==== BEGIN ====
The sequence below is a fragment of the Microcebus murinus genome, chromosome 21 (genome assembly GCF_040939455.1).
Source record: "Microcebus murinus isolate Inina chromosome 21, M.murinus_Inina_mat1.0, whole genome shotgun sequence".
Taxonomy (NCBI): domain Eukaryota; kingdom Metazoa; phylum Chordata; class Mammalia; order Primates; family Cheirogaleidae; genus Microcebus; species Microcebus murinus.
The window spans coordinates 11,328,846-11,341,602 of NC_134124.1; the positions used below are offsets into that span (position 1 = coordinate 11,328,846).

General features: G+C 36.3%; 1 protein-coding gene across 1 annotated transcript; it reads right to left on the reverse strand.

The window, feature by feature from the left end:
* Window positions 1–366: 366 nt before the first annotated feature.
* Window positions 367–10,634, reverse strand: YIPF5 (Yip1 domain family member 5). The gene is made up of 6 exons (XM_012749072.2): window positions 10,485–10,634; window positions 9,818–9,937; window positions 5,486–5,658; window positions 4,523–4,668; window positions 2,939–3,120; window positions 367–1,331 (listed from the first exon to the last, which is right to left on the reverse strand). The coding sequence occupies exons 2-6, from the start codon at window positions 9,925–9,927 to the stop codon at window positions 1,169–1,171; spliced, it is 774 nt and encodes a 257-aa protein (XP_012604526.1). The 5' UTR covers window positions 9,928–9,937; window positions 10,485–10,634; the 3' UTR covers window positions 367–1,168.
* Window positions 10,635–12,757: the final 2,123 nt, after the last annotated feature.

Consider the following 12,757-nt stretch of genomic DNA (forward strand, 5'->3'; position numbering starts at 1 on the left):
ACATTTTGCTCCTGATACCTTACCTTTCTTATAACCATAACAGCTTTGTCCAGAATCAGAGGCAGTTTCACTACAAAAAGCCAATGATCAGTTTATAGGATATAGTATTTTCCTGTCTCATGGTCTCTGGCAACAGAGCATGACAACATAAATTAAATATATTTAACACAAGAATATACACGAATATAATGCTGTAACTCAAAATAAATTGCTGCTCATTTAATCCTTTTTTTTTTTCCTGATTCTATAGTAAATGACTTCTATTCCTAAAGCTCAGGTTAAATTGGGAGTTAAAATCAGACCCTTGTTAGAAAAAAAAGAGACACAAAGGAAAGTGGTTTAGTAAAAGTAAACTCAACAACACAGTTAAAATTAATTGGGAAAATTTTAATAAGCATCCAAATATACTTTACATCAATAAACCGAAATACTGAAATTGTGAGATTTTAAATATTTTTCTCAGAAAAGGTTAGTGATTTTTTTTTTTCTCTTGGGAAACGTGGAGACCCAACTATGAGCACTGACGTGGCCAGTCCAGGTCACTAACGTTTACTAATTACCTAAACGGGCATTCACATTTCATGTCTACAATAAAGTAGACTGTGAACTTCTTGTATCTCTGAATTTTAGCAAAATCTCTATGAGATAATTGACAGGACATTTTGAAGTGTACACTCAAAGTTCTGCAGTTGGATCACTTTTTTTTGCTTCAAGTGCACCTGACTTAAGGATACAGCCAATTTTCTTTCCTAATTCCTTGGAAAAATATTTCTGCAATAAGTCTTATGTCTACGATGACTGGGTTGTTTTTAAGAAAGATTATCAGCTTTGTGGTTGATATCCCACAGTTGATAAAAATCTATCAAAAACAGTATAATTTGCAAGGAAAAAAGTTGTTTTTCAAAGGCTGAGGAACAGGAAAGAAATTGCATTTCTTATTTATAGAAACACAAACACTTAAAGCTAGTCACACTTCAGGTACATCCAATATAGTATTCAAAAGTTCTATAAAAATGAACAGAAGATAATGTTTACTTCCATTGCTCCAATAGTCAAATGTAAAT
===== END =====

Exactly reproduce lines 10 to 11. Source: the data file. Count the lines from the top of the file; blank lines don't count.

Consider the following 12,757-nt stretch of genomic DNA (forward strand, 5'->3'; position numbering starts at 1 on the left):
ACATTTTGCTCCTGATACCTTACCTTTCTTATAACCATAACAGCTTTGTCCAGAATCAGAGGCAGTTTCACTACAAAAAGCCAATGATCAGTTTATAGGATATAGTATTTTCCTGTCTCATGGTCTCTGGCAACAGAGCATGACAACATAAATTAAATATATTTAACACAAGAATATACACGAATATAATGCTGTAACTCAAAATAAATTGCTGCTCATTTAATCCTTTTTTTTTTTCCTGATTCTATAGTAAATGACTTCTATTCCTAAAGCTCAGGTTAAATTGGGAGTTAAAATCAGACCCTTGTTAGAAAAAAAAGAGACACAAAGGAAAGTGGTTTAGTAAAAGTAAACTCAACAACACAGTTAAAATTAATTGGGAAAATTTTAATAAGCATCCAAATATACTTTACATCAATAAACCGAAATACTGAAATTGTGAGATTTTAAATATTTTTCTCAGAAAAGGTTAGTGATTTTTTTTTTTCTCTTGGGAAACGTGGAGACCCAACTATGAGCACTGACGTGGCCAGTCCAGGTCACTAACGTTTACTAATTACCTAAACGGGCATTCACATTTCATGTCTACAATAAAGTAGACTGTGAACTTCTTGTATCTCTGAATTTTAGCAAAATCTCTATGAGATAATTGACAGGACATTTTGAAGTGTACACTCAAAGTTCTGCAGTTGGATCACTTTTTTTTGCTTCAAGTGCACCTGACTTAAGGATACAGCCAATTTTCTTTCCTAATTCCTTGGAAAAATATTTCTGCAATAAGTCTTATGTCTACGATGACTGGGTTGTTTTTAAGAAAGATTATCAGCTTTGTGGTTGATATCCCACAGTTGATAAAAATCTATCAAAAACAGTATAATTTGCAAGGAAAAAAGTTGTTTTTCAAAGGCTGAGGAACAGGAAAGAAATTGCATTTCTTATTTATAGAAACACAAACACTTAAAGCTAGTCACACTTCAGGTACATCCAATATAGTATTCAAAAGTTCTATAAAAATGAACAGAAGATAATGTTTACTTCCATTGCTCCAATAGTCAAATGTAAAT